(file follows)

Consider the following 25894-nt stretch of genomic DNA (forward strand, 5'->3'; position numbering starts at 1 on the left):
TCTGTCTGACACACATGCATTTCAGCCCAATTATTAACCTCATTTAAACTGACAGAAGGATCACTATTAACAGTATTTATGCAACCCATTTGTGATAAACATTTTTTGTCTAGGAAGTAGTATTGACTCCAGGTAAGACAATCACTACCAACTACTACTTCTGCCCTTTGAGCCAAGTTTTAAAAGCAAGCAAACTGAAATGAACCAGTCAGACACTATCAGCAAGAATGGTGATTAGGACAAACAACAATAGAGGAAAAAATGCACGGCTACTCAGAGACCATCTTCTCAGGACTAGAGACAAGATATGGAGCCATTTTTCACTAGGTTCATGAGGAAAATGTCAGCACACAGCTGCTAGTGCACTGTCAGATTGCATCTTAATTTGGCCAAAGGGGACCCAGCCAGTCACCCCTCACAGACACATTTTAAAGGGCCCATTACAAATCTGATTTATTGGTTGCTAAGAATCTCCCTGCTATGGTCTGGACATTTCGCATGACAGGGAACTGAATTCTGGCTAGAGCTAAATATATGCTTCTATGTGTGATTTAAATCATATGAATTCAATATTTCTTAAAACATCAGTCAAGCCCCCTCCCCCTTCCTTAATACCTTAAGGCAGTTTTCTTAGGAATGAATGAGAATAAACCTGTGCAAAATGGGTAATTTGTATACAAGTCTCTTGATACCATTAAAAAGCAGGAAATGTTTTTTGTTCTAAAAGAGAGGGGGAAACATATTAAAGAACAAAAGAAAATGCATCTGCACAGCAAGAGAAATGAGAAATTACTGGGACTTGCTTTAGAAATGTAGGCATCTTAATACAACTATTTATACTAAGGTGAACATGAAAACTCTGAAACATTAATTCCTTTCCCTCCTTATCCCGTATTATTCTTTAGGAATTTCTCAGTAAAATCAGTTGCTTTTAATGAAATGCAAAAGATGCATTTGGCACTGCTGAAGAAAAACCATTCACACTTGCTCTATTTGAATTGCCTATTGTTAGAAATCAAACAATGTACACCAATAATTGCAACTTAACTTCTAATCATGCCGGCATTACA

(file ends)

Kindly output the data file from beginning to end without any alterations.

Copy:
Consider the following 25894-nt stretch of genomic DNA (forward strand, 5'->3'; position numbering starts at 1 on the left):
TCTGTCTGACACACATGCATTTCAGCCCAATTATTAACCTCATTTAAACTGACAGAAGGATCACTATTAACAGTATTTATGCAACCCATTTGTGATAAACATTTTTTGTCTAGGAAGTAGTATTGACTCCAGGTAAGACAATCACTACCAACTACTACTTCTGCCCTTTGAGCCAAGTTTTAAAAGCAAGCAAACTGAAATGAACCAGTCAGACACTATCAGCAAGAATGGTGATTAGGACAAACAACAATAGAGGAAAAAATGCACGGCTACTCAGAGACCATCTTCTCAGGACTAGAGACAAGATATGGAGCCATTTTTCACTAGGTTCATGAGGAAAATGTCAGCACACAGCTGCTAGTGCACTGTCAGATTGCATCTTAATTTGGCCAAAGGGGACCCAGCCAGTCACCCCTCACAGACACATTTTAAAGGGCCCATTACAAATCTGATTTATTGGTTGCTAAGAATCTCCCTGCTATGGTCTGGACATTTCGCATGACAGGGAACTGAATTCTGGCTAGAGCTAAATATATGCTTCTATGTGTGATTTAAATCATATGAATTCAATATTTCTTAAAACATCAGTCAAGCCCCCTCCCCCTTCCTTAATACCTTAAGGCAGTTTTCTTAGGAATGAATGAGAATAAACCTGTGCAAAATGGGTAATTTGTATACAAGTCTCTTGATACCATTAAAAAGCAGGAAATGTTTTTTGTTCTAAAAGAGAGGGGGAAACATATTAAAGAACAAAAGAAAATGCATCTGCACAGCAAGAGAAATGAGAAATTACTGGGACTTGCTTTAGAAATGTAGGCATCTTAATACAACTATTTATACTAAGGTGAACATGAAAACTCTGAAACATTAATTCCTTTCCCTCCTTATCCCGTATTATTCTTTAGGAATTTCTCAGTAAAATCAGTTGCTTTTAATGAAATGCAAAAGATGCATTTGGCACTGCTGAAGAAAAACCATTCACACTTGCTCTATTTGAATTGCCTATTGTTAGAAATCAAACAATGTACACCAATAATTGCAACTTAACTTCTAATCATGCCGGCATTACA